A large Irish Girl Guides poster identifying the nine grounds of discrimination that are illegal in Ireland flaps in the wind as a reminder to everyone that bullying of any form is not tolerated.
Confidence-building is a central theme of the entire camp and guide leaders are keenly aware of the challenges faced by teenage girls in social media now.
"It's good for them to have girls-only environment because without the boys, they don't have to impress and girls can like each other for who they are. Some of the girls are quiet and frightened but then they learn to speak up and try new things that they wouldn't have tried on their own," says Rachel Perry, a Girl Guides leader from Derbyshire in England.
Raft-building, kayaking, coding, model- making and robotics are some of the other activities at the camp. The Road Safety Authority is also on site to give girls a virtual driving experience – with a sombre warning that checking a text message can cause a car crash.
“We’ve just learned that our age group [16-24 year olds] is more likely to be in a car crash than anyone else,” says Eilidh Bremmer, from West Lothian in Scotland.
And simply spending most of your time in a relaxed, spacious rural setting for a week without distractions of mobile phones and shopping centres must in itself be a valuable experience.
Hilary Parker, a Girl Guide volunteer from London, says: "There is a resurgence of interest in Girl Guides in the UK at the moment, and overall in the UK, 50 per cent of women have been involved in Girl Guides at some stage of their lives. We've had high profile campaigns such as "No More Page 3 [Girls]", the Free Being Me confidence- building programme and generally encouraging girls to take time for themselves and learn good coping strategies for exams."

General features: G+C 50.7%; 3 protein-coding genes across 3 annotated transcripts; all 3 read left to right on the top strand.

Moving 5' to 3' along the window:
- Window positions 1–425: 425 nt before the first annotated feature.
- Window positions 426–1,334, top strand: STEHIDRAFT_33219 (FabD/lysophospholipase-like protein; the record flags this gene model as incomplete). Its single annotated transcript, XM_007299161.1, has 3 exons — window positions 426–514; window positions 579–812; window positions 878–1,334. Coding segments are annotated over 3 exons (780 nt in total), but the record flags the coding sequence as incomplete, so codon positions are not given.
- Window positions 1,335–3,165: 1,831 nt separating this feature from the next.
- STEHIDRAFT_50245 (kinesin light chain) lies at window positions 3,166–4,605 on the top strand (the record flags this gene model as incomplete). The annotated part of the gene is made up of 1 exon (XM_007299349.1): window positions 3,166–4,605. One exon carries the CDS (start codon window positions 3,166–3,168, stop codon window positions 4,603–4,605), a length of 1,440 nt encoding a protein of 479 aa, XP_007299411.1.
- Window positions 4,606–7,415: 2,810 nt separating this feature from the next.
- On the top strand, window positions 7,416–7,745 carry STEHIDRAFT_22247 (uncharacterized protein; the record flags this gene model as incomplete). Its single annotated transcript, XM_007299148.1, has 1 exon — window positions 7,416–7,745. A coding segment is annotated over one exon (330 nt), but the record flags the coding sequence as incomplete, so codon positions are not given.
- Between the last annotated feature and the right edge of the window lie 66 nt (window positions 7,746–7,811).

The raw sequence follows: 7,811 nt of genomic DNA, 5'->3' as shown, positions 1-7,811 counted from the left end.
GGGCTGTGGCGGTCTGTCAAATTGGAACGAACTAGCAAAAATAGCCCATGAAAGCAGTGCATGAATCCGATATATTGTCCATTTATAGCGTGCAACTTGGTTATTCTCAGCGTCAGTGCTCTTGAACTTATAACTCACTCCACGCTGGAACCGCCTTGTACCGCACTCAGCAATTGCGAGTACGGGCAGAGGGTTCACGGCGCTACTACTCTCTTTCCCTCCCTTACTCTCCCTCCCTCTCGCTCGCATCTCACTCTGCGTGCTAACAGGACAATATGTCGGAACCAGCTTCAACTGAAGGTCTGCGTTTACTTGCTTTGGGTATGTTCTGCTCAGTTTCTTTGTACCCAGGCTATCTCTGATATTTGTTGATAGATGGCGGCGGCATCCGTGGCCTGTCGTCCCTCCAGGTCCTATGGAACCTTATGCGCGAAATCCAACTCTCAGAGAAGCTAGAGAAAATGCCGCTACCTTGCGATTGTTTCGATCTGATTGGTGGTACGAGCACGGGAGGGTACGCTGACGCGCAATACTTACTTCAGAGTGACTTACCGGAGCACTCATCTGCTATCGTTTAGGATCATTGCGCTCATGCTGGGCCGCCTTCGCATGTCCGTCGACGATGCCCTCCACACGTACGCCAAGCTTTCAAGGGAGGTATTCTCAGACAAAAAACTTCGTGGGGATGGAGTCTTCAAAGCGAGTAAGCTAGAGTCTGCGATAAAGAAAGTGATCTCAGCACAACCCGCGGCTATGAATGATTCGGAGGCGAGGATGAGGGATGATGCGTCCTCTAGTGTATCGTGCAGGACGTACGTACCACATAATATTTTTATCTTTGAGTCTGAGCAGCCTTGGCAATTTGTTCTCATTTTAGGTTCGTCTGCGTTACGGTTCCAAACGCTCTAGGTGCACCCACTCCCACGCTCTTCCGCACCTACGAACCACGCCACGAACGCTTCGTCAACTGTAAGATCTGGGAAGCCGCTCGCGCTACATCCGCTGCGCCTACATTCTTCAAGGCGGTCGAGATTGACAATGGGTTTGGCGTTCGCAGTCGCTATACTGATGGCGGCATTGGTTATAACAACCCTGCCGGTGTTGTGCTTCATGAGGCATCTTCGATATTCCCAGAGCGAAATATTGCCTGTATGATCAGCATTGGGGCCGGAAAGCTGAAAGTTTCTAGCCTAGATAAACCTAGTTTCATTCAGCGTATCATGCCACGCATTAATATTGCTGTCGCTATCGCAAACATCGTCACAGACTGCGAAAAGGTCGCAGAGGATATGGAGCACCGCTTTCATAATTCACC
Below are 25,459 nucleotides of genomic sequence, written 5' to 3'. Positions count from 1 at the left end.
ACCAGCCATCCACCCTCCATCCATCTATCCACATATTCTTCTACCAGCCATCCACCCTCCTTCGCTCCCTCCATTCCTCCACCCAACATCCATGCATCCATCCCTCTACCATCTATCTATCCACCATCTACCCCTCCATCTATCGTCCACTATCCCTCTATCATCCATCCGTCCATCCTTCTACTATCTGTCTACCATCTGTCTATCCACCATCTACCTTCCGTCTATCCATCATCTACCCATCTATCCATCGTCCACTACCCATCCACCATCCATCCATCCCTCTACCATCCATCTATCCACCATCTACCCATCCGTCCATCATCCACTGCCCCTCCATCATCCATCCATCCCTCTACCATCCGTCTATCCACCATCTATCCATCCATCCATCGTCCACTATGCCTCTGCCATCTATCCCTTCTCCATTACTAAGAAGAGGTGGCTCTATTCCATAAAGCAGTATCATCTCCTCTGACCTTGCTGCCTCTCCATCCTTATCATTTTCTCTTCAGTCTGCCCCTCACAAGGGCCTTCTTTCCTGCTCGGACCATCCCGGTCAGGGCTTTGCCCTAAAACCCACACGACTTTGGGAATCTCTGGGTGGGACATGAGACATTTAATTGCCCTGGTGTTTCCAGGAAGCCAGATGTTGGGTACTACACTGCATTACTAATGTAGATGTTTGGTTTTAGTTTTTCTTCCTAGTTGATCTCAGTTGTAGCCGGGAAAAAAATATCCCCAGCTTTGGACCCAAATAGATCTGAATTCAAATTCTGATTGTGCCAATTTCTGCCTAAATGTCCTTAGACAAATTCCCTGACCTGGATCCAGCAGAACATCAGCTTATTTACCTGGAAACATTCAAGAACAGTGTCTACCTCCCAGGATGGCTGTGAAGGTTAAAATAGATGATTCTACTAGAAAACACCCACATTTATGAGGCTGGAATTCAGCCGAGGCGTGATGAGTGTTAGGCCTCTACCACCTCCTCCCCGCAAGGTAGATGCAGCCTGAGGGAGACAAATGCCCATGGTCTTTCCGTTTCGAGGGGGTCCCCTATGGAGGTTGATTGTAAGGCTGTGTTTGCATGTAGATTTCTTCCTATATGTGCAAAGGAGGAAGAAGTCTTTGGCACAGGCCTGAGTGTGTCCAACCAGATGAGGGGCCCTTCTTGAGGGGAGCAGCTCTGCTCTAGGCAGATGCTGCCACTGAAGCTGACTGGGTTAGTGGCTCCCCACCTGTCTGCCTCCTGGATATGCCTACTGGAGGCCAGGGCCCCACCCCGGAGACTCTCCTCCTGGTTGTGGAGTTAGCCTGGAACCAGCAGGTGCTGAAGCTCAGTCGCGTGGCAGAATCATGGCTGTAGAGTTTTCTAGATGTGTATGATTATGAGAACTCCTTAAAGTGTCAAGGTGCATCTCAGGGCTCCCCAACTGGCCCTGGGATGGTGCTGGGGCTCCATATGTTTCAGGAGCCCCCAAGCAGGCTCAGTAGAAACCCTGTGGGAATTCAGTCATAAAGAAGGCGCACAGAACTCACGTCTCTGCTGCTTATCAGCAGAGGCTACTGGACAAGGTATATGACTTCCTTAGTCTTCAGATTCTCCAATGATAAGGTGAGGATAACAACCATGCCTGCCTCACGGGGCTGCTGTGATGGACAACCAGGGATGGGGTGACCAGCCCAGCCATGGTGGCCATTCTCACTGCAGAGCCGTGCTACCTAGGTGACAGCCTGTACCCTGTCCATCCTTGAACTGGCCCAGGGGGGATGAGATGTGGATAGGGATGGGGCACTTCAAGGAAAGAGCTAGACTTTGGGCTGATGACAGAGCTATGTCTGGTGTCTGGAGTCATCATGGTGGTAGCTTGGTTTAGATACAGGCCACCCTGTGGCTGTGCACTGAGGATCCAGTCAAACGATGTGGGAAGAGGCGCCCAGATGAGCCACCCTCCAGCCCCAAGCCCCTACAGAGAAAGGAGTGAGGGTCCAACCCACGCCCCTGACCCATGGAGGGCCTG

Gill Buckley from Tivoli Girl Guides in Dún Laoghaire says: “There are so many more life and school pressures on girls now; everything is so fast and intense that Guides gives them a non-competitive ways of doing things at their own level. It’s very inclusive and each girl has to do her personal best.”
Sinead Burke (aka Minnie Melange), blogger, disability advocate and academic, is the Irish Girl Guides Ambassador for 2017. She visits Ignite 2017 on the same day as The Irish Times.
“I was a Girl Guide and it gave me the extraordinary opportunity to develop female friendships and skills of resilience, empathy, creativity and leadership. It transformed my adolescent years,” she says. Burke says that her role at Ignite is to provoke discussion and create empathy among young women. “Women can be infantilised, belittled and told their opinions don’t matter or are facetious but Girl Guides is a space where all aspects of girls’ personalities can be validated and articulated as worthy and where they have an outlet to flourish, express themselves and be curious.”